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tv   Newsline  PBS  August 6, 2012 7:00pm-7:30pm PDT

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sinking syria, the former prime minister defects from the assad government and tells others to join opposition forces. syria's former prime minister says hees now a soldier for the revolution. riad habib ha sad is the highest member of the government to defect. the conflict has been going on for 17 months. he has lady to jordan with his
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family. the television says that assad dismissed the prime minister. ha sad said he defected from the killing and terrorist regimes and joined the ranks of the freedom and dignity revolution. he comes from the country's sunni muslim majority. assad an his inner circle belong to the minority. there could be widening cracks in the government. british human rights activists say 20 thousand people have been killed in the fighting across syria. and some of the latest violence happened in damascus, a bomb hit the building housing syria's state television. the blast injured at least three people. tv broadcast images of the scene after the explosion. an employee gave an interview by phone saying the bomb ripped through the walls of the third
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floor where offices and studios are located. government officials said they had taken control of all opposition strongholds in the capital. but monday's blast indicates the situation in damascus remains unstable. hiroshima, nagasaki, the atomic bombings marked a brutal conclusion to a brutal conflict. "newsline" is looking back on the lessons of 1945 from the fight to abolish nuclear weapons to the efforts of younger generations to promote peace. our special coverage continues until friday august 17th. tokyo electric power company executives bowed to pressure and released some of the most important evidence from the early days of japan's nuclear disaster. they unveiled videos that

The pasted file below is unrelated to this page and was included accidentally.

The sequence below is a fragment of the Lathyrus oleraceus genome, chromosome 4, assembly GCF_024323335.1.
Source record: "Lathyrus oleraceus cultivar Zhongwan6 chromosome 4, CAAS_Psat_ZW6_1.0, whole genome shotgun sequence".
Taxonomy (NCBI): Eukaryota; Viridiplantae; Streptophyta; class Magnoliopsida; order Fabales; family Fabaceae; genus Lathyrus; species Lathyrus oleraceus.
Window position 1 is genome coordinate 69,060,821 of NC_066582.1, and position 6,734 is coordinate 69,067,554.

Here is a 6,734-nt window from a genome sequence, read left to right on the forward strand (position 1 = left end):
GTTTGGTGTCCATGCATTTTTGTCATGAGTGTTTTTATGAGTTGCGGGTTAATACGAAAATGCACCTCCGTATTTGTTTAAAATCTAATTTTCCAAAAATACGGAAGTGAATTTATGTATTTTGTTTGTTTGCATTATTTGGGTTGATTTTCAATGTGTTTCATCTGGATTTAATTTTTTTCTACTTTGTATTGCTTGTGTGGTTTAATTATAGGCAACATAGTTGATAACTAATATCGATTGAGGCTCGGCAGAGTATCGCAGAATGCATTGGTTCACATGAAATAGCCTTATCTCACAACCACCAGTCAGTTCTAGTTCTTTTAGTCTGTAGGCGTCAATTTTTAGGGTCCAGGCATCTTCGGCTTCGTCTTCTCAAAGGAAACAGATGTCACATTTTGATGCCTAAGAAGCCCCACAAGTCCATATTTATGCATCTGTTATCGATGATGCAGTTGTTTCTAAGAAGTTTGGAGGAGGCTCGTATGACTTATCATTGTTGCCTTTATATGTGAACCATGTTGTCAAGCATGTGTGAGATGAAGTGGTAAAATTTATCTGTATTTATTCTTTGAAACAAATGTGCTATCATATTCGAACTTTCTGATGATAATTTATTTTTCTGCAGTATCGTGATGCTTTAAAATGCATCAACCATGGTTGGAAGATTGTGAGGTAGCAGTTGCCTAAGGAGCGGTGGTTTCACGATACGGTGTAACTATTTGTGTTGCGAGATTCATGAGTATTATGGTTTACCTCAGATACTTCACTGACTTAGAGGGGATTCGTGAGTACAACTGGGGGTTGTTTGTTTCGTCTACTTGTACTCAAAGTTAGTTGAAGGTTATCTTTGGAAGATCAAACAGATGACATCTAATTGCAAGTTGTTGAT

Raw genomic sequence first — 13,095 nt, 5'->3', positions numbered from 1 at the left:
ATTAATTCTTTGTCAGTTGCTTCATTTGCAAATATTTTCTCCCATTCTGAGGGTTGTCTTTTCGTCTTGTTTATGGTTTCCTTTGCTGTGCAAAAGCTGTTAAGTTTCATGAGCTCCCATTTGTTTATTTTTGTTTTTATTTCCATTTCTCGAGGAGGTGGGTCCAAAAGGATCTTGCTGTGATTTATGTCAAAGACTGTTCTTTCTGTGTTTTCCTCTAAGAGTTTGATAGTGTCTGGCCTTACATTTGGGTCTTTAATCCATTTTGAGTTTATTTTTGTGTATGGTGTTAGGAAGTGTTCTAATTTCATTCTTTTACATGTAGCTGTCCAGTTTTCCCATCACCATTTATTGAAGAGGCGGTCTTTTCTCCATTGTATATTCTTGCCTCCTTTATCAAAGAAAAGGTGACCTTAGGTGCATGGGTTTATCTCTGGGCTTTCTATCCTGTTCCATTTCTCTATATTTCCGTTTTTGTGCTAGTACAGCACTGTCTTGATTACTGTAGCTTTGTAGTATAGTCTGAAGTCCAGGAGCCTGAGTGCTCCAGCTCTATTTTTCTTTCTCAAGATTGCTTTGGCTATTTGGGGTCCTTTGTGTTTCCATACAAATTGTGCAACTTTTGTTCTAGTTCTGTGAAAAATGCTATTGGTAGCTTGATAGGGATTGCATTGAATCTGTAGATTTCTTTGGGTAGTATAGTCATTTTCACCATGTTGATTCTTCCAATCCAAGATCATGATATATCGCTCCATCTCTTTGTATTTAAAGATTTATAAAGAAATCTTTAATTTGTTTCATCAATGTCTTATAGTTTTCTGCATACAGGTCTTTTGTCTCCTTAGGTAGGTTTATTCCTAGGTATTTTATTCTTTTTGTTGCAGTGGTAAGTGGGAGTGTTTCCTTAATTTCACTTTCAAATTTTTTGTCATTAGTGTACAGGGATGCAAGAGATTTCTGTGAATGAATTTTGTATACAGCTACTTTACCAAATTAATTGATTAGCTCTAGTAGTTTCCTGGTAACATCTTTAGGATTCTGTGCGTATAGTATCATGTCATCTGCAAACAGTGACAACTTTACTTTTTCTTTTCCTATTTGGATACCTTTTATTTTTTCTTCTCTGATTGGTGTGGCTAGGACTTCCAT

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document the efforts to deal with the meltdowns and explosions at the fukushima daiichi nuclear plant. they showed the recordings to the media on monday. journalists will be able to watch 150 hours of edited tape from march 2011. it tracks the back and forth conversations between workers at the nuclear plant and personnel at headquarters. pepco released 90 minutes of edited video. [ speaking foreign language ]. the video shows workers struggling to contain the accident after the plant lost all power sources. a series of hydrogen blasts confused them. the executives were confused act
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the government intervention from the crisis. they haven't said if they will release video from after march 16th. earlier "newsline's" gene otani spoke with a person covering the story. >> tell us about the significance of this video. >> tepco's teleconference is the only remaining record of the communications between workers at the plant and the employees at the company headquarters. the video begins at about 6:30 p.m. on march 11th. it goes on to record critical conversation that reflect how decisions were made and how the situation changed from time to time. >> now the accident happened nearly a year and a half ago. why did tepco officials take so long to release this video? >> basically, gene, they didn't want to release them. they hadn't disclosed the videos even existed.
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we found out about the recordings in march through a course of an investigation by a diet appointed panel. we made requests for access of the videos but the officials refused until now. they say the videos are internal records and cited concern about the privacy of the employees. they agreed to release the recordings from five days of march 11th. >> how are people reacting to tepco's reluctance to release all of the video of the accident? >> experts say all records should be under public control. the head of the japanese ngo is calling for the abolition of all nuclear plants. here's what he had to say. >> this is the important historical document record.
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i hope if tepco themselves to decide to open up more and more and more as much as possible transparency and at the same time i ask the japanese government to make pressure to them to release all of the information. >> tepco shareholders are suing the company executives filed a petition for the videos to be preserved as evidence. they fear the utility may release the recordings. these videos will surely be needed for the investigation. the government should take action to preserve all records related to the incident in a public archive. >> following the accident in fukushima many people in japan have come to rethink the country's dependence on nuclear power. the government proposed three options from 100%, 15% and 20 to